We talked here yesterday about the twin specters of sprawl and socioeconomics facing Durham Public Schools' proposed new high school site at the intersection of Erwin and Cornwallis on the edge of Duke Forest.
The proposed site, sitting on an undeveloped greenfield site, has led some to scratch their heads as to why an undeveloped parcel is under evaluation for a new school -- a decision that likely has something to do with the widely-reported desire of DPS to apparently find a 50-acre site for a new high school to accommodate surface parking and athletic fields that go with a school.
Before we look to build a school on a parcel big enough to swallow half of Winnie-the-Pooh's Hundred Acre Wood, though, many (including us here at BCR) would rather see an examination of how you could reuse an existing space -- an old shopping center, say, or other locales within the heart of Durham rather than its periphery.
It's not clear whether DPS has been looking at the feasibility of how such an existing site could be adapted to this use, but one BCR reader has been. That'd be Yonah Freemark, a recent Hillside High and Yale grad who's also a nationally-focused blogger on transportation policy and researches new urbanism and development practices. (Yonah commented on yesterday's BCR story, and was summarily interviewed for the Durham Magazine blog. Welcome to Durham's version of the 24-hour news cycle.)
Yonah put pixel to digital canvas and came up with some interesting representations on how Hillside and Durham School of the Arts fare on an in-town urban site -- and how the old Lakewood Shopping Center, the University Ford dealership, and the old Erwin Mills site near Ninth and Main could fare as urban school sites providing most or all of the amenities of a larger campus. He was also kind enough to allow us to share his sketches, so here goes.
First, a look at what exists today at DSA and Hillside. A brief key: C refers to multi-story classroom buildings; A to administrative, cafeteria and auditorium space; G to gyms; P to parking; and for other sports facilities, we have (B)aseball, (F)ootball/track, (S)occer and (T)ennis.
(DSA also has newly-constructed tennis courts north of Minerva, at the northern edge of the picture, and has some parking just north of that south of Trinity Ave.)
In Freemark's model, the three in-town locations would all see four-story academic and administrative facilities, allowing the schools to fit snugly into sites that are snug, yes, but not necessarily more so than DSA -- or than pretty much any urban high schools being built in America.
A facility at Lakewood would be able to fit all high school facilities directly on site, without even reusing the old movie theater and former Duke Surplus Store (just north of the northern parking lot) or some of the outparcels on the eastern side of the center.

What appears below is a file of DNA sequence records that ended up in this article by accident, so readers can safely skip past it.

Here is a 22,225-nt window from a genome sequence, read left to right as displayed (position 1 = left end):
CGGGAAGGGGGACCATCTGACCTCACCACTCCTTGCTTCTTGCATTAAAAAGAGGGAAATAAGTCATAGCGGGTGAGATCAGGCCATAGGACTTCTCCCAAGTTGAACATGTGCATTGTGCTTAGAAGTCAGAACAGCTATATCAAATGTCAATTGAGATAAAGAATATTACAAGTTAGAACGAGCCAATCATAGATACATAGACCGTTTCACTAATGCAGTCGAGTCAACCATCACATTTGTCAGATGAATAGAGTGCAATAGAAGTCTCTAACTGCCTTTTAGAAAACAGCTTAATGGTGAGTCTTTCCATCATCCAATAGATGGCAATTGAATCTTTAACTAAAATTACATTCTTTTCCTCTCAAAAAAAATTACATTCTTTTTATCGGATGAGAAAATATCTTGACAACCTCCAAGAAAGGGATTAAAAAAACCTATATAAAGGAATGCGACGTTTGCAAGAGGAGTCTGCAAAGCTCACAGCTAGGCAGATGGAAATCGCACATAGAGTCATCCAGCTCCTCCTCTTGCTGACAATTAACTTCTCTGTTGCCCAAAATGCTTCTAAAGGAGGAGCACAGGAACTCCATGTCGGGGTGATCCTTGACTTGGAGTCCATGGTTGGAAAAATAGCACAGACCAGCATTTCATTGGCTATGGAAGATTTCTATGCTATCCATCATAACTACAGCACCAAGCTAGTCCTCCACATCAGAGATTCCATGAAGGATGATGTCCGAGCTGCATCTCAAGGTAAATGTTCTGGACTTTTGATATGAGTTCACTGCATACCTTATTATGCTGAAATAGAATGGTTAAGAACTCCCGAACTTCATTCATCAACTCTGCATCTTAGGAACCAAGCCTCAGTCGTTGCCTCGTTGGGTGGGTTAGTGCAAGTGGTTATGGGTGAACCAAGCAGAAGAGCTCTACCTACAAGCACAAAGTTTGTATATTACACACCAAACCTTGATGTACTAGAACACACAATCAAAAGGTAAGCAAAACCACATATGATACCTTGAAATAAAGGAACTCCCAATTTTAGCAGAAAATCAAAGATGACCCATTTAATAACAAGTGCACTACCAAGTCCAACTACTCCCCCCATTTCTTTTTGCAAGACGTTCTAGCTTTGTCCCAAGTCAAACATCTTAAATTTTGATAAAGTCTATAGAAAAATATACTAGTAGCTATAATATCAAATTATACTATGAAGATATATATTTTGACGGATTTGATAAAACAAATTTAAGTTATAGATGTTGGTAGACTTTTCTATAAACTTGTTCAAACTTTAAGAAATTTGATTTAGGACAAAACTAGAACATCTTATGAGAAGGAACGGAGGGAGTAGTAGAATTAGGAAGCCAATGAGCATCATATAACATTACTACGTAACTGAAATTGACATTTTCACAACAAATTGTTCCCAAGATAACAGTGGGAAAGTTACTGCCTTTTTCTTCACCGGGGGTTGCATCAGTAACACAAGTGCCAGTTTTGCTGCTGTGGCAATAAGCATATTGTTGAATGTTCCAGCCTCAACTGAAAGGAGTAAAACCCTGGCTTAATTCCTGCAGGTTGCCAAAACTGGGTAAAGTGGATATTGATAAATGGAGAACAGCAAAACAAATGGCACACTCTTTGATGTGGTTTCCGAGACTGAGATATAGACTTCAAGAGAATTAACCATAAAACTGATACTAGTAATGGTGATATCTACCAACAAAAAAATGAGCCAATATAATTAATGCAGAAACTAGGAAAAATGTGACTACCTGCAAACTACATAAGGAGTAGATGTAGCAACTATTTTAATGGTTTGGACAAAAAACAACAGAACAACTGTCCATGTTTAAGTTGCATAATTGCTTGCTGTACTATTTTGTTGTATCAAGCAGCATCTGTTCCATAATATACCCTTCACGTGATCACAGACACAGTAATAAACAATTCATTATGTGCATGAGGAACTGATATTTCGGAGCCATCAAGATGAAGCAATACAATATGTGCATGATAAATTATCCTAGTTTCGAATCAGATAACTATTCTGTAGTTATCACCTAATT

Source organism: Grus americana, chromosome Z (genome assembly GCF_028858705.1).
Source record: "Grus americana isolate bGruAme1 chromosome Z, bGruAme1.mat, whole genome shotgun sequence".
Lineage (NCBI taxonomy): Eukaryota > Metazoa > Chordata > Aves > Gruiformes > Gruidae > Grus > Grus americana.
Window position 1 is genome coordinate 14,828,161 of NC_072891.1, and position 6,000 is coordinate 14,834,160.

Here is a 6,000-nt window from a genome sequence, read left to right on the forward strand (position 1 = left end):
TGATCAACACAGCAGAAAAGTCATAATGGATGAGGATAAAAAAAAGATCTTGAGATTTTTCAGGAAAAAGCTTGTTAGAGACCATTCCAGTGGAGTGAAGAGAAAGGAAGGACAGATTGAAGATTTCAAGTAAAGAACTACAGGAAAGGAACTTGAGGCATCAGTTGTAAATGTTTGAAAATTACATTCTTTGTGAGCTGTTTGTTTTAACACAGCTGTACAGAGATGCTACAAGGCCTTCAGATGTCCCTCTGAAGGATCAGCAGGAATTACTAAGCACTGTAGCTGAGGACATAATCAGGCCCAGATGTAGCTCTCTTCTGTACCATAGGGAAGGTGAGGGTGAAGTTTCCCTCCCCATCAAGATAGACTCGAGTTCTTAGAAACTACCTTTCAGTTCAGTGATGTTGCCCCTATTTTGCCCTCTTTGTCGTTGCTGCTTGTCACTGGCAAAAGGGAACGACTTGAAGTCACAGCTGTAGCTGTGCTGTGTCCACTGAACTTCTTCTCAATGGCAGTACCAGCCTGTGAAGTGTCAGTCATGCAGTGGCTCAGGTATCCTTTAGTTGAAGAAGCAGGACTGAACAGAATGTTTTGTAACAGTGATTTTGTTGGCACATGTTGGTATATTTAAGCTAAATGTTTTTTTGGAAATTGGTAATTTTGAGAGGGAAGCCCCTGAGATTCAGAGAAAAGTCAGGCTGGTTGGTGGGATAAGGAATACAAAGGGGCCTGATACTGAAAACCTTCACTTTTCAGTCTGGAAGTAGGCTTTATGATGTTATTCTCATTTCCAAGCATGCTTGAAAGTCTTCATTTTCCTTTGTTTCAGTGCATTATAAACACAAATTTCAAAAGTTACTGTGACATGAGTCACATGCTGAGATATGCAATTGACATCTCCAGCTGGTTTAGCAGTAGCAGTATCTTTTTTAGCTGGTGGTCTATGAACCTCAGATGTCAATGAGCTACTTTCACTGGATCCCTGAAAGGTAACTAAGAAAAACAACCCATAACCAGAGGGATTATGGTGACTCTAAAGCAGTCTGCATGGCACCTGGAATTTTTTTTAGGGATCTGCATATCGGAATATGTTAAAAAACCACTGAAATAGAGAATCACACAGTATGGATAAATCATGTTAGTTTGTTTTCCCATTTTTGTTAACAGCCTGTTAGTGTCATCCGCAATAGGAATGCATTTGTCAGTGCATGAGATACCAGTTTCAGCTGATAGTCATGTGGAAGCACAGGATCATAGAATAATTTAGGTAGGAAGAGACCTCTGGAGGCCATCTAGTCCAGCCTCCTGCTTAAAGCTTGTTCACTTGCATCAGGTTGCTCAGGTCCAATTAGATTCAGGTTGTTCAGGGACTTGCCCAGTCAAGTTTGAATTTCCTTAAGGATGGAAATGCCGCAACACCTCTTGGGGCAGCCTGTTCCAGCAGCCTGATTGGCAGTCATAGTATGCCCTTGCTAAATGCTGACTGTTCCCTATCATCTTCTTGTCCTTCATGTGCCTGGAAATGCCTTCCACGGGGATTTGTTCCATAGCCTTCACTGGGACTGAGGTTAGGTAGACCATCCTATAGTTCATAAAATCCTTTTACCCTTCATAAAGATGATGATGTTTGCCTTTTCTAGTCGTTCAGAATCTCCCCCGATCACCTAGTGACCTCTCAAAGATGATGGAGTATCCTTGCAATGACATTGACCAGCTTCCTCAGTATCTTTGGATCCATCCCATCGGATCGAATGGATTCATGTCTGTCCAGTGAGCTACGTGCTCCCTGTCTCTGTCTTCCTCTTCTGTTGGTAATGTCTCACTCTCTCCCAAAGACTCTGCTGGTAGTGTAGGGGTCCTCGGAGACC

For their part, both the Ninth Street area site -- located between the remainder of Erwin Mills and the Erwin Square office tower, and to the north of the site of a proposed hotel -- and the American Tobacco/University Ford site would rely on off-site parking such as the Hillsborough Rd. lot owned by Duke and the Ambacco city/county-owned decks for a portion of their parking, though a remaining portion of the old hotel site could be used for parking as well.
(Of course, University Ford is an active dealership and reports of renovation of the old hotel continue to hover out there, but this is a thought experiment, after all. Right? Right.)
(Download all sites and a legend in a single file: View this photo)
Naturally, there are challenges inherent in any of these designs.
But clearly, it would be nice to see the public discourse -- and, importantly, the governmental-private one, since the County Commissioners and DPS can and likely will negotiate behind closed doors on sites until one is announced, a common practice to avoid land speculation -- incorporate a closer look at the alternative use of sites.
Naturally, there'd likely be some consternation over the higher costs of constructing an in-town site versus a greenfield parcel, though from what we've heard the Erwin-Cornwallis site would likely already have some multi-story structures.
On the other hand, an in-town site would go a long way to reuse existing transportation and utility corridors, and would provide more activity and more traffic in urban areas, something that goes to support and revitalize local businesses. Check out the number of presumed DSA students shopping at Brightleaf Square after school one nice afternoon, for instance.
Here's hoping the fresh thinking doesn't end at the digital graphics tablet on this one.